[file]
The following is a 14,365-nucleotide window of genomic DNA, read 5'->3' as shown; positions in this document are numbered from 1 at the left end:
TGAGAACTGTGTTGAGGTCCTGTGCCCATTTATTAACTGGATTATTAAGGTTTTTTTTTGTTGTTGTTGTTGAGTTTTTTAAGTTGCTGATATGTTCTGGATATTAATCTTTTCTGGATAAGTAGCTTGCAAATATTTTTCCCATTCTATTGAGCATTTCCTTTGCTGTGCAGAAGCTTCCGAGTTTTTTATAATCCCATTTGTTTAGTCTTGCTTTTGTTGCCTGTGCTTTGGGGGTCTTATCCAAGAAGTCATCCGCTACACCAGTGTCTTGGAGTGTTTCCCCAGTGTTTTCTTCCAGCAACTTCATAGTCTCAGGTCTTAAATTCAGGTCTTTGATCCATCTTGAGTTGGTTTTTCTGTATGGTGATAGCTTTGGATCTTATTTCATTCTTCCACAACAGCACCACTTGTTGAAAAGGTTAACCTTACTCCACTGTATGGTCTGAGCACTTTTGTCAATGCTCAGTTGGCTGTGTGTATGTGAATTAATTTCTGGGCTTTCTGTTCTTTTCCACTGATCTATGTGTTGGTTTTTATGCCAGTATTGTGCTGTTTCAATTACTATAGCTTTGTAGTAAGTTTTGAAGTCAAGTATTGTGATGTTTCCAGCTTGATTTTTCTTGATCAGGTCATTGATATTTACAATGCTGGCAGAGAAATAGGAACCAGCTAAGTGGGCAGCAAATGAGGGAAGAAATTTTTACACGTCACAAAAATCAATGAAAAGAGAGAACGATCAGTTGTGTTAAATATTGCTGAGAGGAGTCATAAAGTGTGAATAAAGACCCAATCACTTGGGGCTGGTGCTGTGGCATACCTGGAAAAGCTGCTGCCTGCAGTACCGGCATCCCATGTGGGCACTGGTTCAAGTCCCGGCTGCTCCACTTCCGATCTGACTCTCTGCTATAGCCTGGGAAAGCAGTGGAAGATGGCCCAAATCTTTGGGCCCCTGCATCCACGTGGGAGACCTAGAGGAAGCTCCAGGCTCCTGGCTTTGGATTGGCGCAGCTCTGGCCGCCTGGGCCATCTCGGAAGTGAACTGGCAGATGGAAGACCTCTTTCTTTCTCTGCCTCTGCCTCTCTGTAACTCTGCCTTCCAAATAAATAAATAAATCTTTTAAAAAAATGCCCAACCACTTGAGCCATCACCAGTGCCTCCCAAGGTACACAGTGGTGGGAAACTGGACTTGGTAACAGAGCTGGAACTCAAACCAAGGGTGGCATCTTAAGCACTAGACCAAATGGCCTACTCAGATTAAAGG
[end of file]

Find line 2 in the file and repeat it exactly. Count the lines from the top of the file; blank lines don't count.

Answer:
TGAGAACTGTGTTGAGGTCCTGTGCCCATTTATTAACTGGATTATTAAGGTTTTTTTTTGTTGTTGTTGTTGAGTTTTTTAAGTTGCTGATATGTTCTGGATATTAATCTTTTCTGGATAAGTAGCTTGCAAATATTTTTCCCATTCTATTGAGCATTTCCTTTGCTGTGCAGAAGCTTCCGAGTTTTTTATAATCCCATTTGTTTAGTCTTGCTTTTGTTGCCTGTGCTTTGGGGGTCTTATCCAAGAAGTCATCCGCTACACCAGTGTCTTGGAGTGTTTCCCCAGTGTTTTCTTCCAGCAACTTCATAGTCTCAGGTCTTAAATTCAGGTCTTTGATCCATCTTGAGTTGGTTTTTCTGTATGGTGATAGCTTTGGATCTTATTTCATTCTTCCACAACAGCACCACTTGTTGAAAAGGTTAACCTTACTCCACTGTATGGTCTGAGCACTTTTGTCAATGCTCAGTTGGCTGTGTGTATGTGAATTAATTTCTGGGCTTTCTGTTCTTTTCCACTGATCTATGTGTTGGTTTTTATGCCAGTATTGTGCTGTTTCAATTACTATAGCTTTGTAGTAAGTTTTGAAGTCAAGTATTGTGATGTTTCCAGCTTGATTTTTCTTGATCAGGTCATTGATATTTACAATGCTGGCAGAGAAATAGGAACCAGCTAAGTGGGCAGCAAATGAGGGAAGAAATTTTTACACGTCACAAAAATCAATGAAAAGAGAGAACGATCAGTTGTGTTAAATATTGCTGAGAGGAGTCATAAAGTGTGAATAAAGACCCAATCACTTGGGGCTGGTGCTGTGGCATACCTGGAAAAGCTGCTGCCTGCAGTACCGGCATCCCATGTGGGCACTGGTTCAAGTCCCGGCTGCTCCACTTCCGATCTGACTCTCTGCTATAGCCTGGGAAAGCAGTGGAAGATGGCCCAAATCTTTGGGCCCCTGCATCCACGTGGGAGACCTAGAGGAAGCTCCAGGCTCCTGGCTTTGGATTGGCGCAGCTCTGGCCGCCTGGGCCATCTCGGAAGTGAACTGGCAGATGGAAGACCTCTTTCTTTCTCTGCCTCTGCCTCTCTGTAACTCTGCCTTCCAAATAAATAAATAAATCTTTTAAAAAAATGCCCAACCACTTGAGCCATCACCAGTGCCTCCCAAGGTACACAGTGGTGGGAAACTGGACTTGGTAACAGAGCTGGAACTCAAACCAAGGGTGGCATCTTAAGCACTAGACCAAATGGCCTACTCAGATTAAAGG